Author | Silvia Grandi

  • Benetti
  • 9 min read

An "ecological" expressive reductionism

The technique an artist employs is never neutral nor indifferent. On the contrary, it carries impressive weight in influencing content or the “what” that one is attempting to express. Marshall McLuhan’s prophetic phrase “the medium is the message” rings particularly true in Andrea Benetti’s painting. Like in the ancient Byzantine mosaics or in medieval paintings, Benetti’s figures are radically flattened on the surface; the third dimension, the illusionistic depiction of spatial depth, is gone, and with it all personalizing or descriptive details have disappeared; the figures seem to have been produced by a mold, each the same and forced into repeated frontal and predetermined positions, which bring us to define his work as abstract and a synthesis of art historical styles.
This is similar to the first avant-garde works produced at the end of the nineteenth and the beginning of the twentieth century: first of all, the works of Symbolism, anti-classical, anti-naturalistic, anti-modern currents: for example, the solution of Gauguin and the Pont-Aven School, that proposed the à plat technique, the compact and synthetic application of paint within the confines of up to the surface of the picture plane. But let us go back in time: while often in the Hellenistic Greek period the placement of figures was irrelevant, also in medieval painting we find “flat decoration”; scenes that are iconographically untidy, images and symbols placed randomly, often clumped together in bunches without background – flattened and lacking any spatial references of depth – using types of expression that we immediately connect to a period five centuries later – in the second half of the nineteenth century – and apparent in the artistic tendencies that separate the false from the authentic, abandonment of phenomenalism and realism with a wealth of representational detail in favor of a reduced and simplified symbolism.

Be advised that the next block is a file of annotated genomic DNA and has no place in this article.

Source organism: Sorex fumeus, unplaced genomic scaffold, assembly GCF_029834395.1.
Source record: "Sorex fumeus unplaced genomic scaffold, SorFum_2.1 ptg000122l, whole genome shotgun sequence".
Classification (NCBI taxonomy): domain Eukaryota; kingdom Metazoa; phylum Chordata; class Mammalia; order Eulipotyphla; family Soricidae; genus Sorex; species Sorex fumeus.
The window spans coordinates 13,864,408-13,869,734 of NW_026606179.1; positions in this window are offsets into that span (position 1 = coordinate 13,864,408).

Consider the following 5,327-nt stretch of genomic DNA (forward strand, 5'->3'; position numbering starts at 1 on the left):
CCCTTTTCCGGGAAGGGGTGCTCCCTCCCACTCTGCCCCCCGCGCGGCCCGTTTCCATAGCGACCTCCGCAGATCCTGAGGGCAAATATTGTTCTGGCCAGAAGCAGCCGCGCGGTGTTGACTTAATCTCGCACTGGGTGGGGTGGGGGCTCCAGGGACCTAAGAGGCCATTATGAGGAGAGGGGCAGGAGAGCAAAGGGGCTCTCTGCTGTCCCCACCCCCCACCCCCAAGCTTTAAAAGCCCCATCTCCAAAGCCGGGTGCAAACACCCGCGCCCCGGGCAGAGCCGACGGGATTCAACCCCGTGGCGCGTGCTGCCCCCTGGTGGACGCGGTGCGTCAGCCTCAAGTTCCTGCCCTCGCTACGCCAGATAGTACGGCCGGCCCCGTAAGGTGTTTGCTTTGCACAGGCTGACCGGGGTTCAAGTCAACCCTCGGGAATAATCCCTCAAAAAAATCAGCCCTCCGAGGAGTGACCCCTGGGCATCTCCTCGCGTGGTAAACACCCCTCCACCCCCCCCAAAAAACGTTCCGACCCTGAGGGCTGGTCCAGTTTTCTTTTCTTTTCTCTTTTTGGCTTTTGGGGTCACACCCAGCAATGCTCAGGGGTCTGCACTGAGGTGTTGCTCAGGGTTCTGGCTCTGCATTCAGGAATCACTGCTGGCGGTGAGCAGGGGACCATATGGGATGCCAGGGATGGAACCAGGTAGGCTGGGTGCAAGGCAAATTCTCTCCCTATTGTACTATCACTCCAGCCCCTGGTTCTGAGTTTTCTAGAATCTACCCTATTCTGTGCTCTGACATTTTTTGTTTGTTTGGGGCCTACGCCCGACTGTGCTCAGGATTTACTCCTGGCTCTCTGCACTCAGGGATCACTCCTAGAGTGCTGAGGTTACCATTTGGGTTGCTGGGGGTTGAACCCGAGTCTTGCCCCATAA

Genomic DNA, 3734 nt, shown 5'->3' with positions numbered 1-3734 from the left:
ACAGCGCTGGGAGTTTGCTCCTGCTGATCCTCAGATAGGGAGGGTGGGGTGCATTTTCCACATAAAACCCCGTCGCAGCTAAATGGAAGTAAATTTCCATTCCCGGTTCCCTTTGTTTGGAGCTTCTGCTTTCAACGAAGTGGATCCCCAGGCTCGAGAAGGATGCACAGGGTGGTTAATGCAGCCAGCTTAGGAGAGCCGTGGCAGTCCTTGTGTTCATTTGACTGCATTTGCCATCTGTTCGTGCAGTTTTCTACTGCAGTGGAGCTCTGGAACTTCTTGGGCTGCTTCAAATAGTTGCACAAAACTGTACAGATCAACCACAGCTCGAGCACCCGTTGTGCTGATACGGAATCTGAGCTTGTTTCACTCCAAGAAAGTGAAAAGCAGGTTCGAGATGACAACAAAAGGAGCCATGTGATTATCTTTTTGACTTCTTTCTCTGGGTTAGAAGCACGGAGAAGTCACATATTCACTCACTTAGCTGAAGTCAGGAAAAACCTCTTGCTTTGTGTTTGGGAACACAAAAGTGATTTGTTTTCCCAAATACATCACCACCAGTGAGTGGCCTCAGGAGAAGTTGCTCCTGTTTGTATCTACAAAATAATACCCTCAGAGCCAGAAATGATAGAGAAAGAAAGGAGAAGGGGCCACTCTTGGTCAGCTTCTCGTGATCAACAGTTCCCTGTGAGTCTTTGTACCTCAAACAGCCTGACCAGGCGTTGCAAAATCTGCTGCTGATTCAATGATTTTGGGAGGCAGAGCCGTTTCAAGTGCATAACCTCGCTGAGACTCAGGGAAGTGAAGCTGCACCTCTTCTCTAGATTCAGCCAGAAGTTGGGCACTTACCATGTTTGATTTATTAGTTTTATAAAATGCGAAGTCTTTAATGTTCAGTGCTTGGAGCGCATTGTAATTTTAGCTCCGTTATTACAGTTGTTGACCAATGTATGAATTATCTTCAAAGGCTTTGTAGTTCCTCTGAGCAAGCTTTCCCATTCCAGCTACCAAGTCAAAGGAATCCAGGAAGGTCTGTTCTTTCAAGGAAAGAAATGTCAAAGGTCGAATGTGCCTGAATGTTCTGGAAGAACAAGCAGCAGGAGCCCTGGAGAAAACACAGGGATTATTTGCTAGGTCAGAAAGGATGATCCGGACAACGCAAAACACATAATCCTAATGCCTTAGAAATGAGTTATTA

It is first through symbolist painting and later the trend toward an stylization the second avant-garde movement (Pop Art) that we can capture a direct connection to contemporary art, and specifically to the works of Benetti. The artist has fully understood that we live in a period in which the center is everywhere and there is no need to define your position using a strict set of gridlines that represent the various forms of reality: computer systems and recent technological achievements have accustomed us to erratic movement in time and space, where we travel in jump cuts and fits and starts from one place to another, from one historical period to another without flinching, cancelling all kinds of distances, even cultural distance. We are skilled in poking through space in order to find intercepting forms and symbols that wander through ambiguous dimensions, and then we classify them and line them up in a sort of cartography of a new world. Benetti fits perfectly into this new way of doing things.
His paintings contain ambiguous figures, which bring to mind shapes of objects and utensils that are suspended between an archaic past that implodes all the way back to the origins of human expression, and alludes to a hyper-technological future: the myriad patterns repeated in bright colors – cars, planes, men, animals, everyday objects, etc. – become “intentional forms”, schemes or models of a world seen through a synthesizing lens, where things and people are transformed into almost heraldic symbols, and position themselves in constantly changing compositional rhythms. So we encounter each figure’s outline, that single line that has come back into use among wallpainter and street artists, but that we can easily compare to the practice of cloisonne so dear to the Symbolists: the effect this produces is indeed an analogy, that is, it gives form to an idea, to an intention that is not naturalistic but can be interpreted through principles and habits of imagery that have entered into the current repertoire of skills for discerning the visible – made up of icons, symbols, synthesized images that with a few strokes say a great deal, just like signage, advertising, media communications and especially the visual language used in the digital world.